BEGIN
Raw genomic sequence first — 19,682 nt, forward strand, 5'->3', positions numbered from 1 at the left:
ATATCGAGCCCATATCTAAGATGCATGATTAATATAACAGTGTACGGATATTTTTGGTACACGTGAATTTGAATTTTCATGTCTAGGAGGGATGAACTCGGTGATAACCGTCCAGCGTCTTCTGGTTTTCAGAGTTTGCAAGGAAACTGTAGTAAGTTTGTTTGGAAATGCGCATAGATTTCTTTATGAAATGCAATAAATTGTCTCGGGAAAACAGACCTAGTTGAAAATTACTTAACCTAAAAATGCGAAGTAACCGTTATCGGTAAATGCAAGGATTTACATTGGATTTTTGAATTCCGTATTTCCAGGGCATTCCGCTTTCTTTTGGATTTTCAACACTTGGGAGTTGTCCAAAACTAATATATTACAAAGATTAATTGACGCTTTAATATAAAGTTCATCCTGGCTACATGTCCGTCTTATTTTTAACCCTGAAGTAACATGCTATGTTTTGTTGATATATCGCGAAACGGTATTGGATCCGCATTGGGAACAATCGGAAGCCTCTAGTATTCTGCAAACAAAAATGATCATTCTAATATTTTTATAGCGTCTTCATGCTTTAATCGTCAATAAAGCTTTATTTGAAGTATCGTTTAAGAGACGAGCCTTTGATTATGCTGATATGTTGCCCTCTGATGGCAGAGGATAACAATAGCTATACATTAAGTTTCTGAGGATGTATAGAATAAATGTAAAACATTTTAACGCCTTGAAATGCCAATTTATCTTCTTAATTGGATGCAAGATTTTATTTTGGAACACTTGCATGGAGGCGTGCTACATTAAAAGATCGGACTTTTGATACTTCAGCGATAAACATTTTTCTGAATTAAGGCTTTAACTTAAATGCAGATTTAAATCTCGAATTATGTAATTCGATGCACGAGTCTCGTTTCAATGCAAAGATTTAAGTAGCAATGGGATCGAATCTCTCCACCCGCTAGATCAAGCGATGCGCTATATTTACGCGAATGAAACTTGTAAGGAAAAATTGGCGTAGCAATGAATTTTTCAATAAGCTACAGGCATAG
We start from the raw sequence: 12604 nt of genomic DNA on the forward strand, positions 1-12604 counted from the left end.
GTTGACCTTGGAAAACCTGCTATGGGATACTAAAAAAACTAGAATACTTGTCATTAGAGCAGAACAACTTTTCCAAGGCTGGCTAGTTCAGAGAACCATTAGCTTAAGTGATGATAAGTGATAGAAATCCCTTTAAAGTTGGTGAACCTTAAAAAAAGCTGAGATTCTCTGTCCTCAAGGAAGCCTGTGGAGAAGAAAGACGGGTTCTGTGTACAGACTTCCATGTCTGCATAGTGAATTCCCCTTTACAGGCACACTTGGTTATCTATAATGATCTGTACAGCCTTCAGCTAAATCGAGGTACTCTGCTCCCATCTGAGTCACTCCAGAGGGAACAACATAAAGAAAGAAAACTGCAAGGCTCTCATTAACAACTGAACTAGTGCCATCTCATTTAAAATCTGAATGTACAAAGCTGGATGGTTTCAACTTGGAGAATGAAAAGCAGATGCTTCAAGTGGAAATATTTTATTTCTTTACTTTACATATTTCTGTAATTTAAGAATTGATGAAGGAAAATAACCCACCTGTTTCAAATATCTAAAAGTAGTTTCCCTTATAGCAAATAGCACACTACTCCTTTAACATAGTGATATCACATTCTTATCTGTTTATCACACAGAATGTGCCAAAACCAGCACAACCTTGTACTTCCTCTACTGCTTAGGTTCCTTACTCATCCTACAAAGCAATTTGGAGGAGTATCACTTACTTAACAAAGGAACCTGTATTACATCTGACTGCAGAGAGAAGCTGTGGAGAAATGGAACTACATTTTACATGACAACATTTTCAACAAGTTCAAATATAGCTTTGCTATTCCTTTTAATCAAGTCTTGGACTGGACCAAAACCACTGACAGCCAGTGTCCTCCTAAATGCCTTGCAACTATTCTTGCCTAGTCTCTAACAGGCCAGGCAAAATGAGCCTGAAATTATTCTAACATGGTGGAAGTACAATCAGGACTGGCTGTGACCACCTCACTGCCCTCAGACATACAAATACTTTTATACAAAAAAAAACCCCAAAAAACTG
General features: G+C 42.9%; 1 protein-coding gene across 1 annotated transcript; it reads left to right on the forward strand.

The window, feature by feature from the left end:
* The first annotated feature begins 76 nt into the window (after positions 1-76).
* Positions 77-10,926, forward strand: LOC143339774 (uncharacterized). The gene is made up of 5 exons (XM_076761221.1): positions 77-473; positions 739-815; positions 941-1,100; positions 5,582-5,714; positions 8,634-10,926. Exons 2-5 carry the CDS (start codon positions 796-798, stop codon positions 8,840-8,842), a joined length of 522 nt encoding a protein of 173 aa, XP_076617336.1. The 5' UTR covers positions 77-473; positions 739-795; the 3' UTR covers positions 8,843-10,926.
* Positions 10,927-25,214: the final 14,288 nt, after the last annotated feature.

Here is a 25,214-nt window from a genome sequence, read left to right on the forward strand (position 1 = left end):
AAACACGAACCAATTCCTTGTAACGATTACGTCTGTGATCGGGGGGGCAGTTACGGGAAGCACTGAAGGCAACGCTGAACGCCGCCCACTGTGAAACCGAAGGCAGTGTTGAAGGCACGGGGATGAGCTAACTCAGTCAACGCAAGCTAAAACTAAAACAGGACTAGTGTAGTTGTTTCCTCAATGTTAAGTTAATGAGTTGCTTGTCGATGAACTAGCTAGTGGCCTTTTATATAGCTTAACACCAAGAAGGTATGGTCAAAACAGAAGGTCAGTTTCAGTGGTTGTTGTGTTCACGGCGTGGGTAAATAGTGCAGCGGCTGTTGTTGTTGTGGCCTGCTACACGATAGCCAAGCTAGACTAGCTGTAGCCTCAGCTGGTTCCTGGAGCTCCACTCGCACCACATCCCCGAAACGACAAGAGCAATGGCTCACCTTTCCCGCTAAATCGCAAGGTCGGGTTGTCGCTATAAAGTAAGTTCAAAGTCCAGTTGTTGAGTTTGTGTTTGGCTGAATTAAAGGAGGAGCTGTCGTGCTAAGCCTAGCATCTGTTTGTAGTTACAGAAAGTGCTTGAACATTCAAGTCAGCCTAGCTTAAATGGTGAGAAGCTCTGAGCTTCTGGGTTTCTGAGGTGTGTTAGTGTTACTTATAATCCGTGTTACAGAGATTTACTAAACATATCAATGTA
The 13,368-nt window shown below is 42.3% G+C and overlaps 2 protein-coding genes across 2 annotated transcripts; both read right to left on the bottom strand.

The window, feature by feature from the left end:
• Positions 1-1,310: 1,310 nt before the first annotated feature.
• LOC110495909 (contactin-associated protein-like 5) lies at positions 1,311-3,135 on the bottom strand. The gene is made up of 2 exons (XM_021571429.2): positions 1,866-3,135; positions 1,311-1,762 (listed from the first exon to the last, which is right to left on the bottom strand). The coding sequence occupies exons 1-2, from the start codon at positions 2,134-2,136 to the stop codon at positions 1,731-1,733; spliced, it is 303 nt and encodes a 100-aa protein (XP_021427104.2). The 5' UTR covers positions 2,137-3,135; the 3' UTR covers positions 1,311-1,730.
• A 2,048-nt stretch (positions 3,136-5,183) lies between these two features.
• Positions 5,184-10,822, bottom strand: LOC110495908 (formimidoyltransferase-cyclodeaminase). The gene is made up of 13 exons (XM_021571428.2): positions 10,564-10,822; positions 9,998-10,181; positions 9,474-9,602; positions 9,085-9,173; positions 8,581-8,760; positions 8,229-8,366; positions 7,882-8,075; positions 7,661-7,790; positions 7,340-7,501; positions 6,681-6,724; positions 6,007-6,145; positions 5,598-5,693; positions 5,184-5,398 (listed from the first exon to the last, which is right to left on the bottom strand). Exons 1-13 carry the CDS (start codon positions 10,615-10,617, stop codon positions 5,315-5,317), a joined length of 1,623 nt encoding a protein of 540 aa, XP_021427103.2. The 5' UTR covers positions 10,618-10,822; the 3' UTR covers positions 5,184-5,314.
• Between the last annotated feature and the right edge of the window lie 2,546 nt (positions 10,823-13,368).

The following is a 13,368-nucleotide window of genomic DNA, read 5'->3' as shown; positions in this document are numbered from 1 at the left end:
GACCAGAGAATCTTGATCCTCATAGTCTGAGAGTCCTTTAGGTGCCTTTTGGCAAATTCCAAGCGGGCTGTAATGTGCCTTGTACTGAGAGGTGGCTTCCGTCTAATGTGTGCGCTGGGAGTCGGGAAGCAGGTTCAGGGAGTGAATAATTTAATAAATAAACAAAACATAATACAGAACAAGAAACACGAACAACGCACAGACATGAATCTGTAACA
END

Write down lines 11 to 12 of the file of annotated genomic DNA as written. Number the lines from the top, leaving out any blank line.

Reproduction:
AAACACGAACCAATTCCTTGTAACGATTACGTCTGTGATCGGGGGGGCAGTTACGGGAAGCACTGAAGGCAACGCTGAACGCCGCCCACTGTGAAACCGAAGGCAGTGTTGAAGGCACGGGGATGAGCTAACTCAGTCAACGCAAGCTAAAACTAAAACAGGACTAGTGTAGTTGTTTCCTCAATGTTAAGTTAATGAGTTGCTTGTCGATGAACTAGCTAGTGGCCTTTTATATAGCTTAACACCAAGAAGGTATGGTCAAAACAGAAGGTCAGTTTCAGTGGTTGTTGTGTTCACGGCGTGGGTAAATAGTGCAGCGGCTGTTGTTGTTGTGGCCTGCTACACGATAGCCAAGCTAGACTAGCTGTAGCCTCAGCTGGTTCCTGGAGCTCCACTCGCACCACATCCCCGAAACGACAAGAGCAATGGCTCACCTTTCCCGCTAAATCGCAAGGTCGGGTTGTCGCTATAAAGTAAGTTCAAAGTCCAGTTGTTGAGTTTGTGTTTGGCTGAATTAAAGGAGGAGCTGTCGTGCTAAGCCTAGCATCTGTTTGTAGTTACAGAAAGTGCTTGAACATTCAAGTCAGCCTAGCTTAAATGGTGAGAAGCTCTGAGCTTCTGGGTTTCTGAGGTGTGTTAGTGTTACTTATAATCCGTGTTACAGAGATTTACTAAACATATCAATGTA
The 13,368-nt window shown below is 42.3% G+C and overlaps 2 protein-coding genes across 2 annotated transcripts; both read right to left on the bottom strand.